Justice Department staff recommended that AT&T sell either its DirecTV unit or Time Warner's Turner Broadcasting unit, which includes news company CNN, a government official told Reuters on Thursday, on the grounds that a combined company would raise costs for rival entertainment distributors and stifle innovation. "That was made by a man who's actually a very respected person - a very, very respected person". In a separate statement, DOJ's new antitrust chief, Makan Delrahim, said he has "never been instructed by the White House on this or any other transaction under review by the antitrust division".
According to a Justice Department official, AT&T has offered to divest CNN.
The Justice Department's desire for asset sales has raised concerns about political influence on the $85.4 billion deal, given U.S. President Donald Trump's frequent criticism of CNN.
"We're prepared to litigate now", Stephenson said at a conference this week hosted by the New York Times.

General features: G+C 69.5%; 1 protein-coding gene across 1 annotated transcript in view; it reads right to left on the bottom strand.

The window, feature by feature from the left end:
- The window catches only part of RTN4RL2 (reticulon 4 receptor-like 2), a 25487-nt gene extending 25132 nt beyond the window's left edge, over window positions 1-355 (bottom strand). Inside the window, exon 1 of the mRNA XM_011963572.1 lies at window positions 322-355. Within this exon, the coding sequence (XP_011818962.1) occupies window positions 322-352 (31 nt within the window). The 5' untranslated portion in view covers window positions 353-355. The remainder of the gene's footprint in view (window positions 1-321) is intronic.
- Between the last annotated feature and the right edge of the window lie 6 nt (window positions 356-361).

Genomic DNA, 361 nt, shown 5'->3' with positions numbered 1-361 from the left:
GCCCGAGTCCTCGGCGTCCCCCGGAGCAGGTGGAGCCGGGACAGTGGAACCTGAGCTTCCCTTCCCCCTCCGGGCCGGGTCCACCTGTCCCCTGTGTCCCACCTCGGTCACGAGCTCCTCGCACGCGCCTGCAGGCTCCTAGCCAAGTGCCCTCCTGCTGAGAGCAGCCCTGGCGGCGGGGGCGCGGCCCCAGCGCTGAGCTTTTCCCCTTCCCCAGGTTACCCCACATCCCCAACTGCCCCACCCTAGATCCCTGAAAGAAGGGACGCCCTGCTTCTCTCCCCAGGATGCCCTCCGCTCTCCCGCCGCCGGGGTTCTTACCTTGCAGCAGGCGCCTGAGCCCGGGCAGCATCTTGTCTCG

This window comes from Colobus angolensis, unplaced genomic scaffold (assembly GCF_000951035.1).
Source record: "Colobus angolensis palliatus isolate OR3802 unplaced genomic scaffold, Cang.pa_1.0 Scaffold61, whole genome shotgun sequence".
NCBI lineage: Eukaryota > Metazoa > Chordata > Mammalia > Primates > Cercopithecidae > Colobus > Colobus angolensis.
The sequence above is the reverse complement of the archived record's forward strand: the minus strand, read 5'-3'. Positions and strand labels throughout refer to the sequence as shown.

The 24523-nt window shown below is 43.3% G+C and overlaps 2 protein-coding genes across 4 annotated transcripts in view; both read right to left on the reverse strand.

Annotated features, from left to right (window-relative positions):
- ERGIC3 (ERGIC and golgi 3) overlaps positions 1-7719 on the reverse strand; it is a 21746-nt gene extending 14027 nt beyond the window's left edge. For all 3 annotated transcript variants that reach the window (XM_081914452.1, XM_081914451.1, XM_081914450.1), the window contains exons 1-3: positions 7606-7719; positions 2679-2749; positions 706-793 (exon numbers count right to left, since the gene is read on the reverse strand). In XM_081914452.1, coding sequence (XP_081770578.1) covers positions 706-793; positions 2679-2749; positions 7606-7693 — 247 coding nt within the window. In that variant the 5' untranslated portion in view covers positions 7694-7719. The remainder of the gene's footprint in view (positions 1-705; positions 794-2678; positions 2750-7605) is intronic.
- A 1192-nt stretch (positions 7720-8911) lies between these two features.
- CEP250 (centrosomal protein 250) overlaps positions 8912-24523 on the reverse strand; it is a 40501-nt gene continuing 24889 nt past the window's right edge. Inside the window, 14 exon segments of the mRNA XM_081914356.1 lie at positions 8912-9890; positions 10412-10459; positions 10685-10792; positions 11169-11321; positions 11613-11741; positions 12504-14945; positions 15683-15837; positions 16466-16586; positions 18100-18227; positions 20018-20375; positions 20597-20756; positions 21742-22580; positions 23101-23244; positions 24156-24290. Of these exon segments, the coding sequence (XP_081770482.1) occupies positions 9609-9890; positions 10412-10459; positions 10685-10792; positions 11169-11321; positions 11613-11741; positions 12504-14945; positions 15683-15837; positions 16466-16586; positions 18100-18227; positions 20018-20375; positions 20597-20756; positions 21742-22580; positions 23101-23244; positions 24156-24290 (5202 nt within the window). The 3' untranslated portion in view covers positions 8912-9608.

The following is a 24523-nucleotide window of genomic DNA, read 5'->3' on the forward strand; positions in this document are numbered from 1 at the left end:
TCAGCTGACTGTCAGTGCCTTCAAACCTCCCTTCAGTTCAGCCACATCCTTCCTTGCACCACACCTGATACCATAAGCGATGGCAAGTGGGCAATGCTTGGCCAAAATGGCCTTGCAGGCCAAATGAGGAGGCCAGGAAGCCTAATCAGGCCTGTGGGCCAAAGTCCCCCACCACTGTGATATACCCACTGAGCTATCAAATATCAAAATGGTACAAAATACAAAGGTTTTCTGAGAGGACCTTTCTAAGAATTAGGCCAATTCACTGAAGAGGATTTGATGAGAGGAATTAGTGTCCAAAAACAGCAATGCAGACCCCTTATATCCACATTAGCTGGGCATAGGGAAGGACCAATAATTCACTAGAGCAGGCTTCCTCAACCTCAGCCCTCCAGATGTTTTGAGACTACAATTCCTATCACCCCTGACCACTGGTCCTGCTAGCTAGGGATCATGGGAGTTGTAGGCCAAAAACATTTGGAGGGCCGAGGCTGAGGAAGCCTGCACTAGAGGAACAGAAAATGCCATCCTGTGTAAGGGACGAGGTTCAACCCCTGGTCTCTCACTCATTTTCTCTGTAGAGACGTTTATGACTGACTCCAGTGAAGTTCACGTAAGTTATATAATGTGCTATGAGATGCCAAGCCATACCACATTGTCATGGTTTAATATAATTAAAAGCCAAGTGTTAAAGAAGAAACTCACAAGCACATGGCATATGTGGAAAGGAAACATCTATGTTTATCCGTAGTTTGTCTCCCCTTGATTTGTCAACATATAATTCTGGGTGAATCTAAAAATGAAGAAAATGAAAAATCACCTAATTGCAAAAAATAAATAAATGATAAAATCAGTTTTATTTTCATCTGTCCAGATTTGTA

"I did make a comment as to what I think", Trump acknowledged, appearing to reference previous remarks he had made on the campaign trail criticizing the AT&T deal. "I do feel you should have as many news outlets as you can-especially since so many are fake". "And likewise I have never offered to sell CNN", he said, adding that there was "absolutely no intention" that the company would sell the network. The companies had been planning to finalize the deal by the end of the year, and just last week AT&T said it was confident it would win approval for the deal since it does not involve direct competitors. Delrahim first noted Ronald Reagan's quip that the most terrifying words in the English language are "I'm from the government and I'm here to help". But, according to the Wall Street Journal, he did challenge the idea that the DOJ rarely sees a problem with "vertical mergers", the type of deal that AT&T is seeking with Time Warner.